Hot day for running today. 35 degrees in my neck of the woods.
Heat, as a rule, is a bad thing for runners. Increase your core temperature by a mere 8 degrees, and you’ll likely die of multiple organ failure.
I thought about this while I ran today’s 20-kilometer loop, sweat pouring off of my body like I was Chris Farley’s masseur.
I also thought about the fact that the heat from the sun takes precisely 8 minutes and 16 seconds to travel from the surface of the sun to the surface of my face. You probably already knew that. But did you know that the energy that warms your face also had to spend between 10,000 and 1 million years traveling from the core of the sun through a soup of hydrogen 320,000 miles deep, before it reached the sun’s surface?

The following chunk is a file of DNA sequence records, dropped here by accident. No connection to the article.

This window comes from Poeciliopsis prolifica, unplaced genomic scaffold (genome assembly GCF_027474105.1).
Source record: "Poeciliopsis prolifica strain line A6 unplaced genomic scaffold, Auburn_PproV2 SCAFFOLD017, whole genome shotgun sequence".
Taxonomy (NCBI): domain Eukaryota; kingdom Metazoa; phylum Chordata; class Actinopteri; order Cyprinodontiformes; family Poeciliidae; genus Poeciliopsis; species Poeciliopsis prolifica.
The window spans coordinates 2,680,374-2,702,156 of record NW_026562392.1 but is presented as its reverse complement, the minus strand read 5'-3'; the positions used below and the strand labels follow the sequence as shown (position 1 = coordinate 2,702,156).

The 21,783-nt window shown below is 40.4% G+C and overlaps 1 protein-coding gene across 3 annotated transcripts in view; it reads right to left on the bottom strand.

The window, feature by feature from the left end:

That means, that pesky sunshine that’s heating up your body to dangerous levels spent up to a million years (plus 8 minutes and 16 seconds) trying to get to you. So be grateful.
Unless you’re running the 135-mile Badwater ultra-marathon in California’s Death Valley, where temperatures are likely to hit 50 degrees celcius. Then you can complain all you want.
You’ll notice in that video that most people run on the white line at the edge of the highway. That’s because it’s the coolest part of the road – and therefore the least likely to melt their shoes.
Looks like fun!